The main qualifications for being a footman in the Regency and Victorian Eras were good looks and a great physique. In order to complete the duties assigned, it was essential for a footman to be tall, masculine, strong, athletic, handsome, and have a good voice. This was the age of Beau Brummell accenting the fine male specimen. Being surrounded by as many manly servants in their sparkling livery as possible was not only appealing to the eye but boldly declared one’s wealth and station. Young, physically fit men were snatched up by the military, so the wage for a footman was high in order to attract and secure the best specimens. A footman’s job description did entail real work, but appearance too often was the main prerequisite.
To quote Mrs. Beeton:
“…when the lady of fashion chooses her footman without any other consideration than his height, shape, and tournure of his calf, it is not surprising that she should find a domestic who has no attachment for the family, who considers the figure he cuts behind her carriage, and the late hours he is compelled to keep, a full compensation for the wages he exacts, for the food he wastes, and for the perquisites he can lay his hands on.”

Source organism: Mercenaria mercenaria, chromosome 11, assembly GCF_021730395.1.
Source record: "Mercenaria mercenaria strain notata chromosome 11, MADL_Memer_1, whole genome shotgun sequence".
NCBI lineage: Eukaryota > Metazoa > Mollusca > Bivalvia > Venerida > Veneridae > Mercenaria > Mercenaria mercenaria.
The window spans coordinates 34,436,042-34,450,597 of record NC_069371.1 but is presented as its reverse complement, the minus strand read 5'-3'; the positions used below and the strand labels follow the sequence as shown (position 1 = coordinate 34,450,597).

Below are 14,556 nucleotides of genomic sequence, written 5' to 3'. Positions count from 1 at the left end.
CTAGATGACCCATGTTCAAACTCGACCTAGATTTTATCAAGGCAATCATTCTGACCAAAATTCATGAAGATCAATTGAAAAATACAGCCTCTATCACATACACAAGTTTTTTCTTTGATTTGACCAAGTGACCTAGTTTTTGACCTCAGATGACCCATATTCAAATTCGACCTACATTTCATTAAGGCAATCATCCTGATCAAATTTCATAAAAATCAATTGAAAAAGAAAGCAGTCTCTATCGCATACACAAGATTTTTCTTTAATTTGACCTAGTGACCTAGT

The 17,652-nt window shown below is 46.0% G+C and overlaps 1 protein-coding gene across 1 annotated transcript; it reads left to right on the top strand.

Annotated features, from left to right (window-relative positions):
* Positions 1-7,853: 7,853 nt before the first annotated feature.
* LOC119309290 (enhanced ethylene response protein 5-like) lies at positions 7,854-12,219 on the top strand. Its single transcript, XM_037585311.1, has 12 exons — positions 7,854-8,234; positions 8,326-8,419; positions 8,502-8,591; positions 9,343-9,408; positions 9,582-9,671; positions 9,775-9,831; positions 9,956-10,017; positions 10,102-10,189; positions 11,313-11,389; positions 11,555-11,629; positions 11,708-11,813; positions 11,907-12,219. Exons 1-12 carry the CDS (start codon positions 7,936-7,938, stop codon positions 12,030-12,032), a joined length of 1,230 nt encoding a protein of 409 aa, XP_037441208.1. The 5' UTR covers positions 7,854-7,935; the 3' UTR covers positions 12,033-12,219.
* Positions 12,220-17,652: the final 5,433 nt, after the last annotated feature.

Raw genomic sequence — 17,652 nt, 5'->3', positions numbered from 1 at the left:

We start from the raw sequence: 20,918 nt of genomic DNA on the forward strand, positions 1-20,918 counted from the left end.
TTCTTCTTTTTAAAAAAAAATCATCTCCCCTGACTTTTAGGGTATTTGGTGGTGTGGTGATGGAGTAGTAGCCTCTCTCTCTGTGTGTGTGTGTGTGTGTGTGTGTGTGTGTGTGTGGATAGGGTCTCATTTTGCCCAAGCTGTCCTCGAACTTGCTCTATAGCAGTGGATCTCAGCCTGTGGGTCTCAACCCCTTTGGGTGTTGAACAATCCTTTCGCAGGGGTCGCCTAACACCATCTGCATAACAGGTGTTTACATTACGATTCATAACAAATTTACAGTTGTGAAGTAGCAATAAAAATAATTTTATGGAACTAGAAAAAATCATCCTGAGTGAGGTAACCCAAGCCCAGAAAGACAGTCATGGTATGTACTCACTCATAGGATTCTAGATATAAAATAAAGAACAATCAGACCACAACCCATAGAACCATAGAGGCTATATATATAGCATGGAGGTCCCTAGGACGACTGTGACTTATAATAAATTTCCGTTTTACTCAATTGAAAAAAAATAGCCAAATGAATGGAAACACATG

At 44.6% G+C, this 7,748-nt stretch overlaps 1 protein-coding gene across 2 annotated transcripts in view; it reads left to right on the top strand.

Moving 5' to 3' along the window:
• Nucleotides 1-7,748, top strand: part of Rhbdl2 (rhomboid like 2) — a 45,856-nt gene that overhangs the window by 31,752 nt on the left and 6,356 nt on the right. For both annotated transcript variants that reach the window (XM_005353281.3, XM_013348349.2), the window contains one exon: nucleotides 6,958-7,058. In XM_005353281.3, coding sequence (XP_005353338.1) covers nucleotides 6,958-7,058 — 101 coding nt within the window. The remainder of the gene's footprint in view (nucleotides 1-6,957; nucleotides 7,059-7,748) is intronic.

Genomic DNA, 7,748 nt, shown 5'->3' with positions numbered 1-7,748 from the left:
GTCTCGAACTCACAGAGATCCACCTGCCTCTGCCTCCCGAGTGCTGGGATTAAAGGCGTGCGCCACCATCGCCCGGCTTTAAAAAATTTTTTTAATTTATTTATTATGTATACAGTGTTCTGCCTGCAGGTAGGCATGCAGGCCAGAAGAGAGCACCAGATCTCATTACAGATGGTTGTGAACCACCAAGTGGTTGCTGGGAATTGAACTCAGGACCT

Did the footman just stand around all day long looking delicious? Indeed, a large part of his duties did involve standing at attention. Footmen aided in meal service, answered doors and took outer wear garments, rode on the backs of carriages to open the door and assist disembarking, manned the household bell station so calls would be responded to instantly, and hovered unobtrusively nearby during social gatherings. He looked pretty while he did these tasks, his attire immaculate from powered wig to snow-white gloves to shiny buckled shoes. But he was expected to have the eyes of a hawk, alert and aware of every movement, and to be quick to respond to the minutest signal from his employers or their guests. Eloquence, manners, and intelligence were necessary along with fine physical attributes!